It’s an old adage in tennis, and any sport in fact, that you can only beat what’s in front of you. What happens in the other half of the draw is largely irrelevant until the final when they get through to face you. When it comes to winning a grand slam, they are all created equal but in response to a few suggestions, I thought it would be worth looking at who the top four had to beat to win their first grand slam title.
Not to say any one player had it harder than another, but really just to show how they did it. It was often said of Andy Murray’s attempts to win his first grand slam that he was unlucky in finals – playing Roger Federer twice and Novak Djokovic – while Federer, Djokovic and Rafael Nadal all played lower-ranked opponents in the final.
Federer beat Mark Philippoussis (ranked 48 at the time) to win Wimbledon in 2003; Nadal beat Mariano Puerta (37) to win the French Open in 2005 and Djokovic beat Jo-Wilfried Tsonga (38) to win the Australian Open in 2008.
So, let’s see how they did it. Well, in terms of the average ranking of the players they beat, Nadal actually comes out on top, just shading it from Murray, with Djokovic third and Federer fourth. Nadal’s opponents were ranked an average 36.57; Murray’s were 37.14; Djokovic’s were 39.85 and Federer’s were 41.14.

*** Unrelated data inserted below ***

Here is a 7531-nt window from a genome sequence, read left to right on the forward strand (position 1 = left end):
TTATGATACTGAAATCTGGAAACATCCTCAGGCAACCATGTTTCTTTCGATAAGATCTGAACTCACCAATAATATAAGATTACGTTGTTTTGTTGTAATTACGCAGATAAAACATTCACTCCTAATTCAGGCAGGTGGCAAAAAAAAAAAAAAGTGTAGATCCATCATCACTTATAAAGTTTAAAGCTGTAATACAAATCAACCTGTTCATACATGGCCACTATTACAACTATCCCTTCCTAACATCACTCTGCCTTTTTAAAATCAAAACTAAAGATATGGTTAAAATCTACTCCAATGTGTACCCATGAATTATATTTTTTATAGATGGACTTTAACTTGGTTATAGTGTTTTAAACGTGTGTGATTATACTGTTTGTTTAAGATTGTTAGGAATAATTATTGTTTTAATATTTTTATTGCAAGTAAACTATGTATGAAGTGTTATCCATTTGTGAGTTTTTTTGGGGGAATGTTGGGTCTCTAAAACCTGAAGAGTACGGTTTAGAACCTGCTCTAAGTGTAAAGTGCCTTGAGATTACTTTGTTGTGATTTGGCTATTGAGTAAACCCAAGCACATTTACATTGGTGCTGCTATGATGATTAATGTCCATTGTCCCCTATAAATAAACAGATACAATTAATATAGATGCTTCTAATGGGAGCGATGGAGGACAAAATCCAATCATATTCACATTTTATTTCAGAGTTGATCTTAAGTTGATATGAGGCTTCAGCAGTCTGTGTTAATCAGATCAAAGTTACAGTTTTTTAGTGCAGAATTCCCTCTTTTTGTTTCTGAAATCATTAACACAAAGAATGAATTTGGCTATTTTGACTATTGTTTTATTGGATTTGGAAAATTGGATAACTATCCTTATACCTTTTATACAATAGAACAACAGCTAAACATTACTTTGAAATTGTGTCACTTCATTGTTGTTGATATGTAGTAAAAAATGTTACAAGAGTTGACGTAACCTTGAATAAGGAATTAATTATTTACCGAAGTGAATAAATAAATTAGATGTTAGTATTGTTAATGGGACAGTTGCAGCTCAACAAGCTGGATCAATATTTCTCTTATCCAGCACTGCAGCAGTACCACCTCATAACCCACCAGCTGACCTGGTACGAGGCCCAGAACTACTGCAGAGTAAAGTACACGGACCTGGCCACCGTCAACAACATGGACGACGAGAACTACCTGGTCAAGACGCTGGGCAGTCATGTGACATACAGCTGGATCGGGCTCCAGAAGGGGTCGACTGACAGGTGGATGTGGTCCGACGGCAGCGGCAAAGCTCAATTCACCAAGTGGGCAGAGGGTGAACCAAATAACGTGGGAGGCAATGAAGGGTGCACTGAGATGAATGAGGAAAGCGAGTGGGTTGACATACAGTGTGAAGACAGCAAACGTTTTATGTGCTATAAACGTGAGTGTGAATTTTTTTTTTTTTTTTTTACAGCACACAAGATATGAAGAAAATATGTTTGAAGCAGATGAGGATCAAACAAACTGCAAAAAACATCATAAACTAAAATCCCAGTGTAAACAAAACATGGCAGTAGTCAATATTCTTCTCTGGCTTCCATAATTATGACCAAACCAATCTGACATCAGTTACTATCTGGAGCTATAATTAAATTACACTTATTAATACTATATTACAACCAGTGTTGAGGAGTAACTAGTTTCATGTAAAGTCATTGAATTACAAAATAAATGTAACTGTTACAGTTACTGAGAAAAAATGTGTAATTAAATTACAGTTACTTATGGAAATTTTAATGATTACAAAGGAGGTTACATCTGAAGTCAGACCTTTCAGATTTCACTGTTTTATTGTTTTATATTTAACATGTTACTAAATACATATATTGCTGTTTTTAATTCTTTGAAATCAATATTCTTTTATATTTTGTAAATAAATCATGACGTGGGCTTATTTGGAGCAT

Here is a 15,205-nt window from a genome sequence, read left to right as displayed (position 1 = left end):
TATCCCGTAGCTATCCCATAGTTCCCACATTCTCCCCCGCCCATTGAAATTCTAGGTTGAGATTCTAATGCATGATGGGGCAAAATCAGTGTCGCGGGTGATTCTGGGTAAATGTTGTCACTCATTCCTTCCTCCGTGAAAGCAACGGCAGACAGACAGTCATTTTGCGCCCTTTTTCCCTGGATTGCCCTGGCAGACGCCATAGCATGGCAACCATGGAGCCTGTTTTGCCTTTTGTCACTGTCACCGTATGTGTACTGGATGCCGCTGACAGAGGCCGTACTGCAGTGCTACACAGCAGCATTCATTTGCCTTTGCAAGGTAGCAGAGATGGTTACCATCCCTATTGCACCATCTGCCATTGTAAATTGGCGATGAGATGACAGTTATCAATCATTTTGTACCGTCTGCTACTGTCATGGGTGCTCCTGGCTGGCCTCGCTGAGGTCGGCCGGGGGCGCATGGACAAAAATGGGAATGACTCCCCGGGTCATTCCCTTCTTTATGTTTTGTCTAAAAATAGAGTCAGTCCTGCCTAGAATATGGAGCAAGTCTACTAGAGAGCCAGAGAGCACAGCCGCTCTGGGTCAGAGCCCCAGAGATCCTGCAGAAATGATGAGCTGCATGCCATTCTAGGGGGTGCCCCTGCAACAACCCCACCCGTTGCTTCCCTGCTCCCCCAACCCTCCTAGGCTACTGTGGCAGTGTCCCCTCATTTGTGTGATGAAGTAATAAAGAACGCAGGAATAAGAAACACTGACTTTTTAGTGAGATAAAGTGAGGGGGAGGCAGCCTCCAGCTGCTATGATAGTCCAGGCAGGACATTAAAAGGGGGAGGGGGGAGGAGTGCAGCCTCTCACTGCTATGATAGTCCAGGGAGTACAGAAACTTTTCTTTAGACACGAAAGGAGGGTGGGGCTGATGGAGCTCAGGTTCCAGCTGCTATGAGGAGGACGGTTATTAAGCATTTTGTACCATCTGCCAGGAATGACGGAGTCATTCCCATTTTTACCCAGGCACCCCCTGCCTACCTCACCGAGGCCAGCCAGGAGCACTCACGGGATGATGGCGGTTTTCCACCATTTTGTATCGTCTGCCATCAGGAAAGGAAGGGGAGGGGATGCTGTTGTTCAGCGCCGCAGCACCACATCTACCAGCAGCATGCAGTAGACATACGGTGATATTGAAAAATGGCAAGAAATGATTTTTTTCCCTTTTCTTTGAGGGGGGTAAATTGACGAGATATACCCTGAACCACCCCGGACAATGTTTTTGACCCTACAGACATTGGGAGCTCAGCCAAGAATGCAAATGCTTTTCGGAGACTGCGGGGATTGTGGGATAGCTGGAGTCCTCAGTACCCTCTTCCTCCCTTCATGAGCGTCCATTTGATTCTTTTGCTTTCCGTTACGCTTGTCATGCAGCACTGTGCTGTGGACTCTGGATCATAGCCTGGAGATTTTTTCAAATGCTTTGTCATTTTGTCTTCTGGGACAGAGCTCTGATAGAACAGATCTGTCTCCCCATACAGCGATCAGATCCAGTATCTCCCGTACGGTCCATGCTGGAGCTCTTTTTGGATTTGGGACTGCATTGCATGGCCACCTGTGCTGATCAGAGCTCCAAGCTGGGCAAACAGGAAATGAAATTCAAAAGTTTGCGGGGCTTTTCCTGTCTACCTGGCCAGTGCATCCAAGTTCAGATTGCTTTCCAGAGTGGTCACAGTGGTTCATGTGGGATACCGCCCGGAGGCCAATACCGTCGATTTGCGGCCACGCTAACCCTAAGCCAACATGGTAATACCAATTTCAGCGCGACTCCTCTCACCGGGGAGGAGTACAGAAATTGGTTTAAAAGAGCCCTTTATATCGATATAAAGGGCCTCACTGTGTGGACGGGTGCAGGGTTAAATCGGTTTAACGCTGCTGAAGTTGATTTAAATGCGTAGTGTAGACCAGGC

Now that doesn’t mean Federer’s victory was any less frought or more easily achieved than others (even if he only dropped one set). Winning a first grand slam is about talent but also handling the pressure. For the record, Murray dropped five sets, including two in the final; Nadal lost three and Djokovic dropped just one, in the final against Tsonga.
In terms of top-10 players beaten along the way, Federer and Nadal managed just one each while Djokovic and Murray beat two each. Open it up a bit more to top-20 players beaten and it reads Murray (4), Djokovic and Federer (2) and then Nadal (1). But Nadal beat then world No 1 Federer in the semis in Paris and Djokovic also beat then world No 1 Federer in the semis in Melbourne.
To win his title, Djokovic beat Lleyton Hewitt, David Ferrer and Federer before beating Tsonga, which is a pretty impressive grouping. Federer beat Feliciano Lopez, Sjenh Schalken and Andy Roddick before downing Philippouissis and Murray beat Milos Raonic, Marin Cilic and Tomas Berdych before taking out Djokovic in the final.
Murray’s win over Djokovic in the final was by far the highest-ranked final of the four so it’s possible to argue that the Scot had it toughest of all, not least because he is the only one of the four to have played someone who had been to a grand slam final before, let alone already won one. But, for example, Tsonga may have been ranked 38 when he played Djokovic in the final in Australia yet was on his way to making it into the top 10 and had beaten Murray in round one, so was no novice.